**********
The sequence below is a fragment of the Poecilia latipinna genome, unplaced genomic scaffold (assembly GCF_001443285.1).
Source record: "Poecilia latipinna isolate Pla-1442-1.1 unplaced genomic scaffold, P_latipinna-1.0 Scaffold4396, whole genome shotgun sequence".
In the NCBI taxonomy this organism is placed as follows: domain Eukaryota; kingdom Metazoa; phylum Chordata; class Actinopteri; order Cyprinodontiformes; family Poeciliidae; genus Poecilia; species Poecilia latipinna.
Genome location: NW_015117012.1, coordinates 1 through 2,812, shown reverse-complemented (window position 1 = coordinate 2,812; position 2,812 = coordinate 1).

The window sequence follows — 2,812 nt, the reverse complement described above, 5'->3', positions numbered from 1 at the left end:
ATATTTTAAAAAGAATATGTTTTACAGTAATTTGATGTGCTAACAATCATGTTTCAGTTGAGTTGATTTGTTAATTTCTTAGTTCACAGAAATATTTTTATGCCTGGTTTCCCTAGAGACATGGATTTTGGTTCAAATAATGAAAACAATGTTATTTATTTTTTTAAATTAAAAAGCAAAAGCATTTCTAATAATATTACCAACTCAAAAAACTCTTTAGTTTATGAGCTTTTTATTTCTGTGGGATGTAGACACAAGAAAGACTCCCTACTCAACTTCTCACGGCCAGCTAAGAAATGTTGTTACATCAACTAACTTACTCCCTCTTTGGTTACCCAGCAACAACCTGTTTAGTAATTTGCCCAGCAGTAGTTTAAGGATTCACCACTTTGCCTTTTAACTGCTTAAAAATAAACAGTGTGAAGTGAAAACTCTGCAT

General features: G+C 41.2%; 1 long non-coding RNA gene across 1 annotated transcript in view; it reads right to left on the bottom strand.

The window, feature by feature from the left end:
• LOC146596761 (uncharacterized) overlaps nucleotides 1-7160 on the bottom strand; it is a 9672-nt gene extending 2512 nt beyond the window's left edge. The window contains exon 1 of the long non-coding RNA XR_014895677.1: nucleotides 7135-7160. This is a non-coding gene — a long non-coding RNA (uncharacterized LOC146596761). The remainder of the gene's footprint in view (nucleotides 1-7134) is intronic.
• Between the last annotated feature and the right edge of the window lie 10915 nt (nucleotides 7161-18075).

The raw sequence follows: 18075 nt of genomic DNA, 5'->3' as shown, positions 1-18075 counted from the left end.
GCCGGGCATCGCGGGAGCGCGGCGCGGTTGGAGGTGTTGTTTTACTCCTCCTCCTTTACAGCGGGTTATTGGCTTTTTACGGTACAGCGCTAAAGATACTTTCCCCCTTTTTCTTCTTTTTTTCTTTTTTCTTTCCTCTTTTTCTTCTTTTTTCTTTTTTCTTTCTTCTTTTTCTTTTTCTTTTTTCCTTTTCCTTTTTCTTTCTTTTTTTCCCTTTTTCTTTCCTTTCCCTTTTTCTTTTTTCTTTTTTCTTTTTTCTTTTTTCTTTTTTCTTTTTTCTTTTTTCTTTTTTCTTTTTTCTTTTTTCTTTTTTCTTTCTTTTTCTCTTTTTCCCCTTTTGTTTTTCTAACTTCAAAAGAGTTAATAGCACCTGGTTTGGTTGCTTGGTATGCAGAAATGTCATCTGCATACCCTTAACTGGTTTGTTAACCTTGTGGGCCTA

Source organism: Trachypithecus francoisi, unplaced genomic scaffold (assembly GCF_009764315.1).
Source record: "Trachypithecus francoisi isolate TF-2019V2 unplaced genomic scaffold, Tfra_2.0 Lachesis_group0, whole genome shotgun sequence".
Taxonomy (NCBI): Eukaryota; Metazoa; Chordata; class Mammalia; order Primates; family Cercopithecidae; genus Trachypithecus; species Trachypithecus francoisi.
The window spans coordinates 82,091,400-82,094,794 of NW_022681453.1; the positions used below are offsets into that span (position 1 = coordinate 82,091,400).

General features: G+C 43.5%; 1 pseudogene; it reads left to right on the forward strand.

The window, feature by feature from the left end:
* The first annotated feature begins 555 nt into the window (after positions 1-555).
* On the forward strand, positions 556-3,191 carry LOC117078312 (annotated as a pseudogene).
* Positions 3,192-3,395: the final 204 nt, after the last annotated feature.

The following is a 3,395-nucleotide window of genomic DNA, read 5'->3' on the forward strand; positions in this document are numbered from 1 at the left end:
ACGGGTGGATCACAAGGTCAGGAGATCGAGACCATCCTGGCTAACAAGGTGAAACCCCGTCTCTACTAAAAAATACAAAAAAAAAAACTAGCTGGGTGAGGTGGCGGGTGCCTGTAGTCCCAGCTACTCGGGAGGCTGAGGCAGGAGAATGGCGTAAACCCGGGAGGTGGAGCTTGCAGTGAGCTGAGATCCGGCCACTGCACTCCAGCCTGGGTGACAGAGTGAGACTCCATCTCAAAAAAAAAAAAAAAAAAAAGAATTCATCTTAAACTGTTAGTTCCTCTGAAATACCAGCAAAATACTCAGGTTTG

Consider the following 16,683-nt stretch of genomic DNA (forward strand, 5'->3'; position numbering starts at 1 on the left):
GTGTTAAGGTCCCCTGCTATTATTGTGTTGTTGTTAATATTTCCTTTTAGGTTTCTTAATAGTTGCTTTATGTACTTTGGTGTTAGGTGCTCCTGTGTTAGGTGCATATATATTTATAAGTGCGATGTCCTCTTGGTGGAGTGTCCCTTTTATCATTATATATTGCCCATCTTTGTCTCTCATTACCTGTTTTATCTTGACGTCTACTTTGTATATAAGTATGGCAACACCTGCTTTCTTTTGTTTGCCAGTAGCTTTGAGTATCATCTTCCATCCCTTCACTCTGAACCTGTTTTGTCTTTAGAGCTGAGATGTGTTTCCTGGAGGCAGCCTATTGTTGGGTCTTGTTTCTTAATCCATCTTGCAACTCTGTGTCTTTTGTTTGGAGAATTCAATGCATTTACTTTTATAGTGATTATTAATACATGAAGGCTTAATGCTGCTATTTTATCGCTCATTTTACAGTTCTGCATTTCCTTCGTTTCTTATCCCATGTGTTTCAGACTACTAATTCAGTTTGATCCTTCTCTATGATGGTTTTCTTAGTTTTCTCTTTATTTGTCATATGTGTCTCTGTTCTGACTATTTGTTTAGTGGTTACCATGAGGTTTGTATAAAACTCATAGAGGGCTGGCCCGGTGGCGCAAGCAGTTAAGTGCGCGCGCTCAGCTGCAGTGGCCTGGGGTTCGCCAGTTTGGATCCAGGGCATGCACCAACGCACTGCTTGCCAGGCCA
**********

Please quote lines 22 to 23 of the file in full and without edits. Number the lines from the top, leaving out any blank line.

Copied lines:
The following is a 3,395-nucleotide window of genomic DNA, read 5'->3' on the forward strand; positions in this document are numbered from 1 at the left end:
ACGGGTGGATCACAAGGTCAGGAGATCGAGACCATCCTGGCTAACAAGGTGAAACCCCGTCTCTACTAAAAAATACAAAAAAAAAAACTAGCTGGGTGAGGTGGCGGGTGCCTGTAGTCCCAGCTACTCGGGAGGCTGAGGCAGGAGAATGGCGTAAACCCGGGAGGTGGAGCTTGCAGTGAGCTGAGATCCGGCCACTGCACTCCAGCCTGGGTGACAGAGTGAGACTCCATCTCAAAAAAAAAAAAAAAAAAAAGAATTCATCTTAAACTGTTAGTTCCTCTGAAATACCAGCAAAATACTCAGGTTTG